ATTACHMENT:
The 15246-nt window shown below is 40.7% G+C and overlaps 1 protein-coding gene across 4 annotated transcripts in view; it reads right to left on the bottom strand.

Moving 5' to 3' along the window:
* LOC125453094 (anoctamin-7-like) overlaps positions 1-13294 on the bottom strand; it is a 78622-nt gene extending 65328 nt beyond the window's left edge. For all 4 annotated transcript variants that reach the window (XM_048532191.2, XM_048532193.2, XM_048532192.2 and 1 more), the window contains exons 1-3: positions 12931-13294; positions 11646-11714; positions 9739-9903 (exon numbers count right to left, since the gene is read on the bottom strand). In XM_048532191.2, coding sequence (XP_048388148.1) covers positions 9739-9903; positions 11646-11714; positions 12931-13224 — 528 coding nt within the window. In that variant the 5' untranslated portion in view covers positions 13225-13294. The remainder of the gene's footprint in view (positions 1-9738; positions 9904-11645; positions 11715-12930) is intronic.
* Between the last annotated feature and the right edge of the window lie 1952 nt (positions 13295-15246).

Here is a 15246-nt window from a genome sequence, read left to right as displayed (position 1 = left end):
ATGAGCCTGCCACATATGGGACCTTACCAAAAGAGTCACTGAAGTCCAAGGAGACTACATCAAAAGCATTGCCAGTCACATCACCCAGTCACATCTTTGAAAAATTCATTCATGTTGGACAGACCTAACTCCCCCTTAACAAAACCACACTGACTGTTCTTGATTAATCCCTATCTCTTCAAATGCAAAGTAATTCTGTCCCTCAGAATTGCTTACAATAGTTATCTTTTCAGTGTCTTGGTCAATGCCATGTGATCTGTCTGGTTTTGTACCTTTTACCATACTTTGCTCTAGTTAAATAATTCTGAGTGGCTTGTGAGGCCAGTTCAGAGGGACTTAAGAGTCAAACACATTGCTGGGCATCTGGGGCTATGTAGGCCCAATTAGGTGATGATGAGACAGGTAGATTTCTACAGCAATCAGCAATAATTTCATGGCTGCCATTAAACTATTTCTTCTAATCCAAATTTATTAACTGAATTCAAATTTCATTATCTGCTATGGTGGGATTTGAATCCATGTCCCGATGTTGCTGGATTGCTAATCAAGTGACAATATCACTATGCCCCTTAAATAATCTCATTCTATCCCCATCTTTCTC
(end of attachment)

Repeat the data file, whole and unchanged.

The 15246-nt window shown below is 40.7% G+C and overlaps 1 protein-coding gene across 4 annotated transcripts in view; it reads right to left on the bottom strand.

Moving 5' to 3' along the window:
* LOC125453094 (anoctamin-7-like) overlaps positions 1-13294 on the bottom strand; it is a 78622-nt gene extending 65328 nt beyond the window's left edge. For all 4 annotated transcript variants that reach the window (XM_048532191.2, XM_048532193.2, XM_048532192.2 and 1 more), the window contains exons 1-3: positions 12931-13294; positions 11646-11714; positions 9739-9903 (exon numbers count right to left, since the gene is read on the bottom strand). In XM_048532191.2, coding sequence (XP_048388148.1) covers positions 9739-9903; positions 11646-11714; positions 12931-13224 — 528 coding nt within the window. In that variant the 5' untranslated portion in view covers positions 13225-13294. The remainder of the gene's footprint in view (positions 1-9738; positions 9904-11645; positions 11715-12930) is intronic.
* Between the last annotated feature and the right edge of the window lie 1952 nt (positions 13295-15246).

Here is a 15246-nt window from a genome sequence, read left to right as displayed (position 1 = left end):
ATGAGCCTGCCACATATGGGACCTTACCAAAAGAGTCACTGAAGTCCAAGGAGACTACATCAAAAGCATTGCCAGTCACATCACCCAGTCACATCTTTGAAAAATTCATTCATGTTGGACAGACCTAACTCCCCCTTAACAAAACCACACTGACTGTTCTTGATTAATCCCTATCTCTTCAAATGCAAAGTAATTCTGTCCCTCAGAATTGCTTACAATAGTTATCTTTTCAGTGTCTTGGTCAATGCCATGTGATCTGTCTGGTTTTGTACCTTTTACCATACTTTGCTCTAGTTAAATAATTCTGAGTGGCTTGTGAGGCCAGTTCAGAGGGACTTAAGAGTCAAACACATTGCTGGGCATCTGGGGCTATGTAGGCCCAATTAGGTGATGATGAGACAGGTAGATTTCTACAGCAATCAGCAATAATTTCATGGCTGCCATTAAACTATTTCTTCTAATCCAAATTTATTAACTGAATTCAAATTTCATTATCTGCTATGGTGGGATTTGAATCCATGTCCCGATGTTGCTGGATTGCTAATCAAGTGACAATATCACTATGCCCCTTAAATAATCTCATTCTATCCCCATCTTTCTC